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The Telegraph

Rory McIlroy is built for success at Kiawah Island and his rivals know it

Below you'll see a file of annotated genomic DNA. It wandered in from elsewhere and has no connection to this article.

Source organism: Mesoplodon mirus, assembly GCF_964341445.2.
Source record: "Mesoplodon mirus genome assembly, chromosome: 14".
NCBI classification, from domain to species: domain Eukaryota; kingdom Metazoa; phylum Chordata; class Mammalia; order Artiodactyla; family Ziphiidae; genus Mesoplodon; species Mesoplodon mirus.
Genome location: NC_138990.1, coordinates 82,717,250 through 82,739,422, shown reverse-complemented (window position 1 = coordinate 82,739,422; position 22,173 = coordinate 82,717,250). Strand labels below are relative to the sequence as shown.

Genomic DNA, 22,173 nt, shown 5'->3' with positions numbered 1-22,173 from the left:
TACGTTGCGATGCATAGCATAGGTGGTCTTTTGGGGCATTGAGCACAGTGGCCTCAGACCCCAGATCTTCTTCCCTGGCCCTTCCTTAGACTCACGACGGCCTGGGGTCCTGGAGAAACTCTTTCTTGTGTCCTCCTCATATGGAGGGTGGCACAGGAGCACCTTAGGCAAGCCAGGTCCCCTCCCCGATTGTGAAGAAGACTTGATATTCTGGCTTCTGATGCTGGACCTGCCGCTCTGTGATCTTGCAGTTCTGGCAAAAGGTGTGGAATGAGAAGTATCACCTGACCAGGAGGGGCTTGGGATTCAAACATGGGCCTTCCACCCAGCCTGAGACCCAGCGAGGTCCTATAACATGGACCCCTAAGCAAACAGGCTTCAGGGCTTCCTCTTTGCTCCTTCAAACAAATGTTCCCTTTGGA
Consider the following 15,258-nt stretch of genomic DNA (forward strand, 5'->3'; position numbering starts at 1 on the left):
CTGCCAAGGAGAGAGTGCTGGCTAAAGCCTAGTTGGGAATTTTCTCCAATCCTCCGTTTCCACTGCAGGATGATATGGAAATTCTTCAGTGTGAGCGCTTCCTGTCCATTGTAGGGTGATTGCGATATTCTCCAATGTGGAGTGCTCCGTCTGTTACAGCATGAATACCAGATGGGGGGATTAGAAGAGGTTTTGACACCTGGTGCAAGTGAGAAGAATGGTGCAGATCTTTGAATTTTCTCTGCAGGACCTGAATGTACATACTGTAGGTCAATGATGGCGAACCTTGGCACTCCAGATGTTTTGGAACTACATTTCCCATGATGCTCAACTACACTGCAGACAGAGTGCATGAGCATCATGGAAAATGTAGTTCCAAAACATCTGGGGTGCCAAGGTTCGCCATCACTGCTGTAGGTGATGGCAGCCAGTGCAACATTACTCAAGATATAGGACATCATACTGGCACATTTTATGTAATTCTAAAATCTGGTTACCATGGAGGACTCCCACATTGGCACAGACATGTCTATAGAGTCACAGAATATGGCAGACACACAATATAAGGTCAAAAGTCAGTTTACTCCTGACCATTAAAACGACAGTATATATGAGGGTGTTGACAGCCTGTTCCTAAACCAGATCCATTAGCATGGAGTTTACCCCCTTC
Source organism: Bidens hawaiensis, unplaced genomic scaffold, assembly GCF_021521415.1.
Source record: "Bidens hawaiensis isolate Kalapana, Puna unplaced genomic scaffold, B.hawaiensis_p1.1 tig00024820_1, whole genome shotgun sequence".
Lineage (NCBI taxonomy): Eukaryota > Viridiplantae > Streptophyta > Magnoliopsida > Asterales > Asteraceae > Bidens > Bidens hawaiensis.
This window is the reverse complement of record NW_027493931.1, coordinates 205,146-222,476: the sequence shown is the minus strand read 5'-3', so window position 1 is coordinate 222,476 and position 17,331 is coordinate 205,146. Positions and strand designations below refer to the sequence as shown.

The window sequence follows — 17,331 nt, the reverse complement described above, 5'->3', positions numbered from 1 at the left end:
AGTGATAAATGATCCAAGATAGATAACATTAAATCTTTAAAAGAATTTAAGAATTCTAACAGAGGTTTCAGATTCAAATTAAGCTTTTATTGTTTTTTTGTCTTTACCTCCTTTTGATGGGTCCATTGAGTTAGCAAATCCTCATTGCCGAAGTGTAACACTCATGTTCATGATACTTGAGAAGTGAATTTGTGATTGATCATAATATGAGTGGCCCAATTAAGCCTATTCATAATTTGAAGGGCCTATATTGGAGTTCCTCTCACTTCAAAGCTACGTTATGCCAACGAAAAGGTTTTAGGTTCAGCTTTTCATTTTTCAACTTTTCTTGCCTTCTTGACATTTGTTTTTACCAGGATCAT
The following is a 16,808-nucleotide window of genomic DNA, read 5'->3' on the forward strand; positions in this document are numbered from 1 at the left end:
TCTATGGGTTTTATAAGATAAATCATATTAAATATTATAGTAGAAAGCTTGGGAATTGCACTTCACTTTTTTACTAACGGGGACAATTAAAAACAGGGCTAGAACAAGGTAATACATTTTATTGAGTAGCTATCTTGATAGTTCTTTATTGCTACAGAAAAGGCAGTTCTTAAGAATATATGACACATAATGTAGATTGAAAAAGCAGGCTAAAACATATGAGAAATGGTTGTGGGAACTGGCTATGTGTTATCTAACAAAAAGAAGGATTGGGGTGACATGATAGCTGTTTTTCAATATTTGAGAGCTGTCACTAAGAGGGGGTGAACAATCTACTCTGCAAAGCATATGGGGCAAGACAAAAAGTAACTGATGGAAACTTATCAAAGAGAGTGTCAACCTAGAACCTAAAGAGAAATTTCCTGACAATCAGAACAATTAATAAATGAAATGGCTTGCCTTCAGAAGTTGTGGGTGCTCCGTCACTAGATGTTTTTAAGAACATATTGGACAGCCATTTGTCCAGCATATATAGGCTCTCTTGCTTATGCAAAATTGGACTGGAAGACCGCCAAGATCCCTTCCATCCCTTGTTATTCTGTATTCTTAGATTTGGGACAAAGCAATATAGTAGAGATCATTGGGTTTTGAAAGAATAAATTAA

Apologies to Collin Morikawa, because contrary to what it says on the Wanamaker Trophy, he will not be the only defending champion at Kiawah Island this week. According to Sir Nick Faldo and Padraig Harrington, Rory McIlroy will also be proudly holding that status at the 103rd USPGA Championship. “Rory will walk in there feeling like he is the defending champion — he won there last time and all those old feelings of victory will come back,” Faldo said. “I had the same thing at Muirfield at the Open in 1992. This is the first chance Rory gets to play a major where he’s won a major before and I’m telling you, it’s a great boost. Especially as he won there by eight shots in 2012.” Harrington concurs. “But I’d say that only really counts if you’re playing well. And after what happened in Charlotte, Rory will now believe he is playing well again,” the Irishman said. McIlroy’s victory in Quail Hollow last Sunday resonated far more than just another title on his creaking CV. Not only was it his first win in 18 months and seemingly perfectly timed after missed cuts in his previous two strokeplay events — two “biggies” in The Players Championship and The Masters — but it validated his overhaul of the backroom staff. In the midst of this mini-slump — that featured McIlroy falling to world No 13, his worst ranking in more than 11 years — Pete Cowen was brought in as swing coach and Dr Bob Rotella was enlisted as a psychologist. They also happen to be the two experts in Harrington’s corner and Europe’s Ryder Cup captain could be found in the Craig Ranch clubhouse last week — at the Dallas course where is competing in the Byron Nelson —laughing at the coincidence. “It didn’t have anything to do with me!” Harrington said. “Rory’s very much his own man, but he was clearly having a bad time of it. You get beaten down, everyone gets beaten down and it wasn’t just the media, or social media, doing it – he was beating himself down. Unbelievably, so. I’ve never heard him so low. “The thing with Rory is that it is only a matter of time. He does go into these ebbs and flows and, with him, I would say it’s always gonna turn around, he’s gonna win and it’s gonna be all happy days again. It’s just about being patient until it is. But it’s easy to look in and say that. If you’re in that man’s shoes it’s an entirely different thing. It’s hard to be patient, especially when the criticisms and questions keep coming. The world has an opinion on Rory and Rory knows that.” It is seven years since McIlroy last won a major and with every passing attempt — he has competed in 23 majors since the 2014 USPGA — the queries have flashed louder and the doubt of the inquisitors has become more evident. “It’s the elephant in the room and you have to think about it, it cannot be avoided,” Harrington said. “Because even if you become all defensive, you are engaging with it and it is in your mind. And when you have won majors by eight shots — not just once [at Congressional in the 2011 US Open} but twice [at Kiawah, in the 2012 USPGA] — people are inevitably going to say ‘what’s going on?’. You know, in my time only Tiger [Woods] and Rory have been able to lap the field. It’s an incredible thing to be able to, but it has a downside. “You’ve made it look simple to the punters, so they want to know why you don’t do it every time, never mind every seven years. That is the challenge for Rory and Rotella can help. With Pete, Rory will get the trust back in his swing and Rotella can do his thing.”